Beethoven: Piano Concerto No. 4 (arr. piano & string quintet); Symphony No. 2 (arr. piano trio); Piano Concerto No. 1; Piano Concerto No. 2; Piano Concerto No. 3; Piano Concerto No. 4; Piano Concerto No. 5

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COMPOSERS: Beethoven
LABELS: Archiv
WORKS: Piano Concerto No. 4 (arr. piano & string quintet); Symphony No. 2 (arr. piano trio); Piano Concerto No. 1; Piano Concerto No. 2; Piano Concerto No. 3; Piano Concerto No. 4; Piano Concerto No. 5
PERFORMER: Robert Levin (fortepiano), Peter Hanson, Lucy Howard (violin), Alan George, Annette Isserlis (viola), David Watkin (cello); Monteverdi Choir, Orchestre Révolutionnaire et Romantique/John Eliot Gardiner
CATALOGUE NO: 459 622-2 Reissue (Concertos: 1996-8)
Beethoven was a past master at recycling his compositions for different instrumental forces. One can choose for example to hear the early E major Piano Sonata in its alternative guise as an effective String Quartet or, more controversially, the Violin Concerto adapted for piano and orchestra. There were obvious reasons why such arrangements existed, not least because Beethoven desired his music to receive the widest possible dissemination.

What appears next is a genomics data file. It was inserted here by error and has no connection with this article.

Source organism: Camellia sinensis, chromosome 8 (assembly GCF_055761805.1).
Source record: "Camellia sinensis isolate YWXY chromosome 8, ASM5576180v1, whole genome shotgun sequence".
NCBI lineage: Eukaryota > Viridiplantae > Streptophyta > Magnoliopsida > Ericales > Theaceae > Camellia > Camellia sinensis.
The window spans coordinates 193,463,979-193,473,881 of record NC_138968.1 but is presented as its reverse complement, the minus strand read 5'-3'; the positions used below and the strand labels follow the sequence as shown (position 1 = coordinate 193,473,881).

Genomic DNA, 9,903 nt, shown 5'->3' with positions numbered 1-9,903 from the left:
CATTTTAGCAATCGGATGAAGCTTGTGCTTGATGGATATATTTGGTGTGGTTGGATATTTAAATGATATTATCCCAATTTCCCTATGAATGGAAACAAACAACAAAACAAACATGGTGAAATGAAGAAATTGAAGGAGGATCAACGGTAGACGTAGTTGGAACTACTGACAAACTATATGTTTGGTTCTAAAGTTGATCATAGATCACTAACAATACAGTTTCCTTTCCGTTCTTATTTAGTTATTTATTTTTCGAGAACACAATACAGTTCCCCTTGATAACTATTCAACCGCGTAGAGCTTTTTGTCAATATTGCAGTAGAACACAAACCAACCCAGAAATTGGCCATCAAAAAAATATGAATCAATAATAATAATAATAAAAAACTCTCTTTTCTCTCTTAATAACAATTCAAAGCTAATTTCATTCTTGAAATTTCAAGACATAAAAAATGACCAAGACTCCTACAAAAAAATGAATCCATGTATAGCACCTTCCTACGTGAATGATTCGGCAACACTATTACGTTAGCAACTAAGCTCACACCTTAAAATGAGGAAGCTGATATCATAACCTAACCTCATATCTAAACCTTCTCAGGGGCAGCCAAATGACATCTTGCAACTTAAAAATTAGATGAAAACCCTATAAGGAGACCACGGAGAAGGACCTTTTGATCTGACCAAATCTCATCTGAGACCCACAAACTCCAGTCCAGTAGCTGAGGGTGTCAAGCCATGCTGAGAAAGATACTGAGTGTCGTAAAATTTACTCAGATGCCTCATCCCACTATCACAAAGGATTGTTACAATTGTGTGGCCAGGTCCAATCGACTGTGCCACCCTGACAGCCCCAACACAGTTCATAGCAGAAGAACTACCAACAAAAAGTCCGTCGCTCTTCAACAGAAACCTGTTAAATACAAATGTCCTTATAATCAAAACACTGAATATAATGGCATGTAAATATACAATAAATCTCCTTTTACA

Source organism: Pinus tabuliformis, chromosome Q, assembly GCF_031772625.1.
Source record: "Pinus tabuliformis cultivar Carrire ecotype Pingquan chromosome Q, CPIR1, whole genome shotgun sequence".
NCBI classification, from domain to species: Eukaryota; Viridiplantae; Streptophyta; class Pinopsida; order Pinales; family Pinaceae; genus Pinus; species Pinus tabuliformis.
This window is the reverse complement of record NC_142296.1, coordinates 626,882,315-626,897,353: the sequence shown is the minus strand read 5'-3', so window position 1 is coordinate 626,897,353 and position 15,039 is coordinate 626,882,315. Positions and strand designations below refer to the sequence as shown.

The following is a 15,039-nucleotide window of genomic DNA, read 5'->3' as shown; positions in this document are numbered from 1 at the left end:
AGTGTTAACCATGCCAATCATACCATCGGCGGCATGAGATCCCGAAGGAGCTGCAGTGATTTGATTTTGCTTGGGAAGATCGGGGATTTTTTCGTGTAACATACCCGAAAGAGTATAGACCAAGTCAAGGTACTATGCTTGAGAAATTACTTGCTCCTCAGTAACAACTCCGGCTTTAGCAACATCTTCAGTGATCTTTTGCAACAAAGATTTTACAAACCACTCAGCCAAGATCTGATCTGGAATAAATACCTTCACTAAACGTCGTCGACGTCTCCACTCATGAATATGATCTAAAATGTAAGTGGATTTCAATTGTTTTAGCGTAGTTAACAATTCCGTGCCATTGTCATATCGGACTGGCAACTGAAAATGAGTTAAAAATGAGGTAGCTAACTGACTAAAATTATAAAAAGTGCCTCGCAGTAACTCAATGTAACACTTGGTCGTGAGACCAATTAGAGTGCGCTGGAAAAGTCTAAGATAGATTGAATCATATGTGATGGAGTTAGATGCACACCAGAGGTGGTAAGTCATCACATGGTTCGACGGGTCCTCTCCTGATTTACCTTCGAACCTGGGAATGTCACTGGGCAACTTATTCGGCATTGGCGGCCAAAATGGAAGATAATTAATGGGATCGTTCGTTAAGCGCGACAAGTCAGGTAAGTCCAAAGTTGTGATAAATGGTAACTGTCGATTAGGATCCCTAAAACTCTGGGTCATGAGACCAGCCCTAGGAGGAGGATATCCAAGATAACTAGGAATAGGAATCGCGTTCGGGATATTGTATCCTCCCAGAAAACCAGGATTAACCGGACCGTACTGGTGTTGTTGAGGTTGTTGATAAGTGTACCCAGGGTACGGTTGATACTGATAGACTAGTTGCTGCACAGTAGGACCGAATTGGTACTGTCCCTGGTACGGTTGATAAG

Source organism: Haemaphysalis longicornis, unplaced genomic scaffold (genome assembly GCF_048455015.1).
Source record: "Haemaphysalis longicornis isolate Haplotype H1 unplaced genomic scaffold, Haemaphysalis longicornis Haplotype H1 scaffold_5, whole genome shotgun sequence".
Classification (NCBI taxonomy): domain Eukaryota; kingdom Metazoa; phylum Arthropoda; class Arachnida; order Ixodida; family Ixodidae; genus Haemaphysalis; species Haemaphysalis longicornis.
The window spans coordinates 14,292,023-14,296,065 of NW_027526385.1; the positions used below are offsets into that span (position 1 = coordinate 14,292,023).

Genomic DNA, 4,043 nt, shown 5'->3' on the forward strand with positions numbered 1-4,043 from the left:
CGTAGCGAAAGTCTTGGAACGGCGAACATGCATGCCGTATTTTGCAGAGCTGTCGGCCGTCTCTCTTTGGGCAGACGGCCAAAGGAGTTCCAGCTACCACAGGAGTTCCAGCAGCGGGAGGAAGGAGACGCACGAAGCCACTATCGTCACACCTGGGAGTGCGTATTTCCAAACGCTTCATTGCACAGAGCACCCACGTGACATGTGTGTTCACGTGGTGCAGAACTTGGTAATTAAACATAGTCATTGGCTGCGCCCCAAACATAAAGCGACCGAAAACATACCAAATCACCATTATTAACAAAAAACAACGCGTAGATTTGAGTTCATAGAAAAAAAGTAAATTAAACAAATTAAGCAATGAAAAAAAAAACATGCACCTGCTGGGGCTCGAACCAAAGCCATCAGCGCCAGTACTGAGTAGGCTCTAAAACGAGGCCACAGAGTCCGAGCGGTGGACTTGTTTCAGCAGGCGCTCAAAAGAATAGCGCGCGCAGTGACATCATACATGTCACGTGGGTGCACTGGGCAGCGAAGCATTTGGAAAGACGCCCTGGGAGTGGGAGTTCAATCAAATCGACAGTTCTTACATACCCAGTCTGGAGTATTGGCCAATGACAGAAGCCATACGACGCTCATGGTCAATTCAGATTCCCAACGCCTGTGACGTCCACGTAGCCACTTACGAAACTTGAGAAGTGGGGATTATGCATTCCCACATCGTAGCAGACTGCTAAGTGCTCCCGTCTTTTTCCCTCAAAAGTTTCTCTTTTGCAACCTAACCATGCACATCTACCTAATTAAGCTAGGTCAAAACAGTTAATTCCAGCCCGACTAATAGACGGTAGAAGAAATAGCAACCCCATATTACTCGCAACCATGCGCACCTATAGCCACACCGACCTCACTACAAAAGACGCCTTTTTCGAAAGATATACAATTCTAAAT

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Given this context, the recent discovery of an arrangement of the Fourth Piano Concerto for piano and string quintet should come as no great surprise. This reconstructed chamber version, commissioned by Beethoven’s patron Prince Lobkowitz, differs quite significantly from the original, particularly in the piano part which is much more elaborate, providing some startling additions of material, especially in the development section of the first movement. Despite the intimate scoring, the bravura writing of the revised piano part induces Robert Levin to deliver a much more extrovert account of the work than in his earlier recording of the Concerto. He is equally forceful in the trio adaptation of the Second Symphony, where the two string players offer gritty support. My only caveat here is a certain lack of charm and elegance in the slow movement. But this is an important release which deserves to lead a separate existence outside the confines of a boxed set. Erik Levi